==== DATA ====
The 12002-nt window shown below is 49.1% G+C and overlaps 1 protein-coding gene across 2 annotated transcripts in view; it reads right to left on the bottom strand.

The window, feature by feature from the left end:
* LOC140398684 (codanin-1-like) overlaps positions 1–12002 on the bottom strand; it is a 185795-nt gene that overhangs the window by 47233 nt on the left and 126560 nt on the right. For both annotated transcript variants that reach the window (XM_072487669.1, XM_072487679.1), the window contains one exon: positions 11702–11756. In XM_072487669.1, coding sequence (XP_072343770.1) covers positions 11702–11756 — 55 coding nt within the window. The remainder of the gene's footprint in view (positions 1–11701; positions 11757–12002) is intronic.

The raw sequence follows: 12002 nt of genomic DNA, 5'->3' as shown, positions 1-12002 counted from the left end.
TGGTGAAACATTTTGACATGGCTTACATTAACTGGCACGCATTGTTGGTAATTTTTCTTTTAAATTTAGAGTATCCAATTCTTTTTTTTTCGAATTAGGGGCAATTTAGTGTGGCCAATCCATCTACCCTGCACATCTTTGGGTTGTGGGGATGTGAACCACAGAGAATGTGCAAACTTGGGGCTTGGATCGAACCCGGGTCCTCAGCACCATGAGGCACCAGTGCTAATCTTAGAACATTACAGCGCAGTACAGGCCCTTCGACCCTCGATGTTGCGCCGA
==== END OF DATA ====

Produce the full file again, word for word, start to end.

The 12002-nt window shown below is 49.1% G+C and overlaps 1 protein-coding gene across 2 annotated transcripts in view; it reads right to left on the bottom strand.

The window, feature by feature from the left end:
* LOC140398684 (codanin-1-like) overlaps positions 1–12002 on the bottom strand; it is a 185795-nt gene that overhangs the window by 47233 nt on the left and 126560 nt on the right. For both annotated transcript variants that reach the window (XM_072487669.1, XM_072487679.1), the window contains one exon: positions 11702–11756. In XM_072487669.1, coding sequence (XP_072343770.1) covers positions 11702–11756 — 55 coding nt within the window. The remainder of the gene's footprint in view (positions 1–11701; positions 11757–12002) is intronic.

The raw sequence follows: 12002 nt of genomic DNA, 5'->3' as shown, positions 1-12002 counted from the left end.
TGGTGAAACATTTTGACATGGCTTACATTAACTGGCACGCATTGTTGGTAATTTTTCTTTTAAATTTAGAGTATCCAATTCTTTTTTTTTCGAATTAGGGGCAATTTAGTGTGGCCAATCCATCTACCCTGCACATCTTTGGGTTGTGGGGATGTGAACCACAGAGAATGTGCAAACTTGGGGCTTGGATCGAACCCGGGTCCTCAGCACCATGAGGCACCAGTGCTAATCTTAGAACATTACAGCGCAGTACAGGCCCTTCGACCCTCGATGTTGCGCCGA